PHOENIX (AP) — The sheriff of metropolitan Phoenix refused during a recent deposition to accept responsibility for bringing a failed animal cruelty case against the college-age son of a U.S. senator over the heat-exhaustion deaths of 21 dogs at a kennel operated by his in-laws.

Sheriff Joe Arpaio gave the pretrial testimony in a lawsuit by Sen. Jeff Flake's son, who alleges the lawman injured his reputation by repeatedly publicizing trumped-up accusations over the 2014 animal deaths. A copy of the July 14 depositions was publicly released this week by Flake's lawyer, despite objections from the sheriff.

Austin Flake and his then-wife, Logan, were in charge of the dogs while his in-laws were out of town. The in-laws initially said the animals died after a dog chewed through an air conditioning wire.

But prosecutors dismissed the felony animal cruelty charges against the couple after an expert determined the kennel's AC unit failed because it wasn't properly maintained. Prosecutors have said the case presented to grand jurors didn't take into account the potential for problems with the air conditioner. The in-laws have since pleaded guilty to an animal cruelty charge.

The younger Flake's malicious-prosecution lawsuit alleges that Arpaio pursued the investigation to gain publicity and do political damage to the senator, who criticized an investigation by a sheriff's volunteer posse into the authenticity of President Barack Obama's birth certificate. Arpaio has denied the allegations.

In his deposition last month, Arpaio was unable to cite any evidence to support the allegations against the couple, but repeatedly expressed confidence in his investigators.

"I am going by what my detectives accomplished during their investigation," Arpaio said. "They had the nuts and bolts already. I defend my people. I have confidence in them. I don't have to know everything that's going on."

Stephen Montoya, a lawyer representing Austin and Logan Flake, said his clients had no idea at the time that the air conditioner was failing and have suffered from the publicity that Arpaio generated about the case. The sheriff held press conferences and issues news releases on the case.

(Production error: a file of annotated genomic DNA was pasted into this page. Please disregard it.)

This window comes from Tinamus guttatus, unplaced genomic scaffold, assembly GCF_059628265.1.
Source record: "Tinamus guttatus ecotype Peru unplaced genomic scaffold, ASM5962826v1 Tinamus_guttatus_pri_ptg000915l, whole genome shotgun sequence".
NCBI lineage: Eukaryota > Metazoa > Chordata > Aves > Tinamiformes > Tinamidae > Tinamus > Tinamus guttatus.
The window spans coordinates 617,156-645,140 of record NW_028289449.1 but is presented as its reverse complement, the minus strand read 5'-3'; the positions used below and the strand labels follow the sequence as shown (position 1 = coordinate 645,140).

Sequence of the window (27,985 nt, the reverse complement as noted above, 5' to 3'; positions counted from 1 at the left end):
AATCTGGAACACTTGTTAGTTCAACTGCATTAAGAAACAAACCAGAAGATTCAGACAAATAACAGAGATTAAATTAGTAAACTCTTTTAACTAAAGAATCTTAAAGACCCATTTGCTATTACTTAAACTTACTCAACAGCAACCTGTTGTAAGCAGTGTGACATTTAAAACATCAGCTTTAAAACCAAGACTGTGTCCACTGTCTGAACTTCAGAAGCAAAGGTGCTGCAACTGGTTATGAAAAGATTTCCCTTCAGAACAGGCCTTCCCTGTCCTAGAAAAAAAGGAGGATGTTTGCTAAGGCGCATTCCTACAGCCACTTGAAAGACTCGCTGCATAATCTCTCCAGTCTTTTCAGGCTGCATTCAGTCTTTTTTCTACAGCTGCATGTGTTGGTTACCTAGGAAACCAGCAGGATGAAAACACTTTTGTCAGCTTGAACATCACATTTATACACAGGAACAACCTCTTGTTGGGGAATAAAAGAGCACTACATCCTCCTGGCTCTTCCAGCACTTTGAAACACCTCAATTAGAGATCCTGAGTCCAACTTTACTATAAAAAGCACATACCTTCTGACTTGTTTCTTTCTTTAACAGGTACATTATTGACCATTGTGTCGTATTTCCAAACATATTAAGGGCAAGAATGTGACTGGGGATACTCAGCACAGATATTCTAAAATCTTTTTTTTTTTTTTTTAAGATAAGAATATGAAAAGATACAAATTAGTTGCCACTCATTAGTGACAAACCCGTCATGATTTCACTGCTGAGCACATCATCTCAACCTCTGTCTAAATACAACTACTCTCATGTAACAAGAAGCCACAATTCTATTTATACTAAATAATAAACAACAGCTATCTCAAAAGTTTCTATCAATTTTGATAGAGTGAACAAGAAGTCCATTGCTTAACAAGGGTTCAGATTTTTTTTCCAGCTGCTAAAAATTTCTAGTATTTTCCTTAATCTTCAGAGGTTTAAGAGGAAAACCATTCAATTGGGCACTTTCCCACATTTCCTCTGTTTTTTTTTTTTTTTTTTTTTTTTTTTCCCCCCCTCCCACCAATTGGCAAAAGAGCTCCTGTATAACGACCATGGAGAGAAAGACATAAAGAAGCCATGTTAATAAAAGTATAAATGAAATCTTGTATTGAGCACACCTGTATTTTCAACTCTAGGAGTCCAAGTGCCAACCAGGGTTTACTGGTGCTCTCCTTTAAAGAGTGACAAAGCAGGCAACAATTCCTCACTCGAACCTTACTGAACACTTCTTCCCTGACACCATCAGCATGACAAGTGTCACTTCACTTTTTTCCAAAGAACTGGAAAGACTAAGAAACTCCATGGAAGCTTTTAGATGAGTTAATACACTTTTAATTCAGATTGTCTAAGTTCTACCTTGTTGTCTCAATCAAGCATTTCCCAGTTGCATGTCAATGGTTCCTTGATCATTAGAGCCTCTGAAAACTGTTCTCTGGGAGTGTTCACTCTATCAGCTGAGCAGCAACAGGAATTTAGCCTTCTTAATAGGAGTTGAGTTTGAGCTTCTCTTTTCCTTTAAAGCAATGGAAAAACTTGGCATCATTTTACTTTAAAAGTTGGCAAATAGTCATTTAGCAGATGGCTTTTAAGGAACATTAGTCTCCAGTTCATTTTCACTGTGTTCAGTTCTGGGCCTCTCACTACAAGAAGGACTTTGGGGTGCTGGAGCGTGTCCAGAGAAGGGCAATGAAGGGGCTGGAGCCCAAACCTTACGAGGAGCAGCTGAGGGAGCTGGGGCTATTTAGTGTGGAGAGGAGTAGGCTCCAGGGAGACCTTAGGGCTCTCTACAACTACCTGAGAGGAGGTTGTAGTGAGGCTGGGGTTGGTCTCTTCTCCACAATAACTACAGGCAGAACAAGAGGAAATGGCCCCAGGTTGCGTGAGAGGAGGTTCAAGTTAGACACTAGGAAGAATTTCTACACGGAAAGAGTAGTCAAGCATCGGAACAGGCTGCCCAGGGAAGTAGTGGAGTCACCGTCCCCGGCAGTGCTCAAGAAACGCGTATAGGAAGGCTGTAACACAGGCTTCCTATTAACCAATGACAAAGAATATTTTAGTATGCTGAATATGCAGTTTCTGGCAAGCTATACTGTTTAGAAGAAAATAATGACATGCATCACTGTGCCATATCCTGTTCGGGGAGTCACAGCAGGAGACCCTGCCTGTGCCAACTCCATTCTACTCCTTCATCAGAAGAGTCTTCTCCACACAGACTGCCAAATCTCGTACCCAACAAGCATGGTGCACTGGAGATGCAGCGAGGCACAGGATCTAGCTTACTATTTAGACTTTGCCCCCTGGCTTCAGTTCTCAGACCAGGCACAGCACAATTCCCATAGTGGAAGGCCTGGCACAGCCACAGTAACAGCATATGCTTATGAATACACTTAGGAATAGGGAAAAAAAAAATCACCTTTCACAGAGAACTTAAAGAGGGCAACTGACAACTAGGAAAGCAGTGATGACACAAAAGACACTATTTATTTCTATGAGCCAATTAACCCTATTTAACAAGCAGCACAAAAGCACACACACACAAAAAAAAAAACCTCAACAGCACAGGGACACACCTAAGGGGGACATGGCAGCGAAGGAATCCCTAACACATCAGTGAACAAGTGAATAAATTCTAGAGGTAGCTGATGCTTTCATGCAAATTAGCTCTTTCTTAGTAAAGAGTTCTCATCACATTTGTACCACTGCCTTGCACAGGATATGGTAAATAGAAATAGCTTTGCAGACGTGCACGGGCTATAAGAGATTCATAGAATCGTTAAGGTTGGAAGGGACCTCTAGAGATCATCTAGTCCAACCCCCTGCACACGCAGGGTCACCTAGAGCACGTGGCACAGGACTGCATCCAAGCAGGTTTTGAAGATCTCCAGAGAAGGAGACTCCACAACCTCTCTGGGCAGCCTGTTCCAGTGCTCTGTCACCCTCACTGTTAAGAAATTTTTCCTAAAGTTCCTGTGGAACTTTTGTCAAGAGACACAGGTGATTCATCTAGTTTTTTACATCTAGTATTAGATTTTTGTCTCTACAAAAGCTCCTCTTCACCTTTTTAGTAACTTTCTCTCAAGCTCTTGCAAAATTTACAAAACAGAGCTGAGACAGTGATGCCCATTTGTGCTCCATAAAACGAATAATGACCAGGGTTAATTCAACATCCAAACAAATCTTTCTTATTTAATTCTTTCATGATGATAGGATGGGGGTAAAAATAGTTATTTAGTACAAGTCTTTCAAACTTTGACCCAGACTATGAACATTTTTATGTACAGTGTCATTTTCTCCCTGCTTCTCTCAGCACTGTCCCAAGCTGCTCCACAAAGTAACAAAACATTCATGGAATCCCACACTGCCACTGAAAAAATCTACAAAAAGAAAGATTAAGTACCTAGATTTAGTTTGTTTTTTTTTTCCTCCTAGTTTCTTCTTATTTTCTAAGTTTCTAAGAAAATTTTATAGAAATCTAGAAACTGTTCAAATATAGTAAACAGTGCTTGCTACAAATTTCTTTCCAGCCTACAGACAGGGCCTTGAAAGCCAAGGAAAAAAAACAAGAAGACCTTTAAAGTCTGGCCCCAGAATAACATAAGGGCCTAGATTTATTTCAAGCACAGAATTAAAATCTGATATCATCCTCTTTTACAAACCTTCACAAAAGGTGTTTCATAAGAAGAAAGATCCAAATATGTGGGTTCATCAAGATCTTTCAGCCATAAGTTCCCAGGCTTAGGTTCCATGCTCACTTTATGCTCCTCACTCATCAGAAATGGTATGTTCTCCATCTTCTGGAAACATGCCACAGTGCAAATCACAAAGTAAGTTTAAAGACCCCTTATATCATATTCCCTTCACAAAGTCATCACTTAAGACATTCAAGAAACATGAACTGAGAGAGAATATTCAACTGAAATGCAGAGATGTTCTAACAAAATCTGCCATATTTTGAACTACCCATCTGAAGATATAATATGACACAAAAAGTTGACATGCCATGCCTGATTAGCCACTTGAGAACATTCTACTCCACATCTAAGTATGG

Some people who read about the case posted threatening comments online about the couple, and the senator's son was suspended from his college for an honor-code violation as a result of the dog deaths, Montoya said.

"Waking up and finding those dogs was the worst day of their lives," Montoya said.

Arpaio's office declined to comment Friday on the deposition, saying the sheriff hasn't yet received a transcript of his testimony.

Maricopa County Attorney Bill Montgomery's office, which filed but later dismissed the charges against the Flakes, declined to comment. The prosecutorial agency isn't named as a party in the lawsuit.

This isn't the first time Arpaio has been accused of trumping up charges in an animal cruelty case.

He launched an investigation against a Chandler police officer over the 2007 heat-exhaustion death of a police dog that was left in a hot vehicle for 12 hours in blistering summer heat.

The officer was charged with animal abuse, but was eventually acquitted. He filed a lawsuit alleging Arpaio trumped up the criminal case so the sheriff could exploit the publicity.

Taxpayers paid $775,000 to the officer to settle the case. Arpaio's office didn't acknowledge any wrongdoing in the agreement to resolve the case.

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Follow Jacques Billeaud at twitter.com/jacquesbilleaud. His work can be found at http://bigstory.ap.org/content/jacques-billeaud.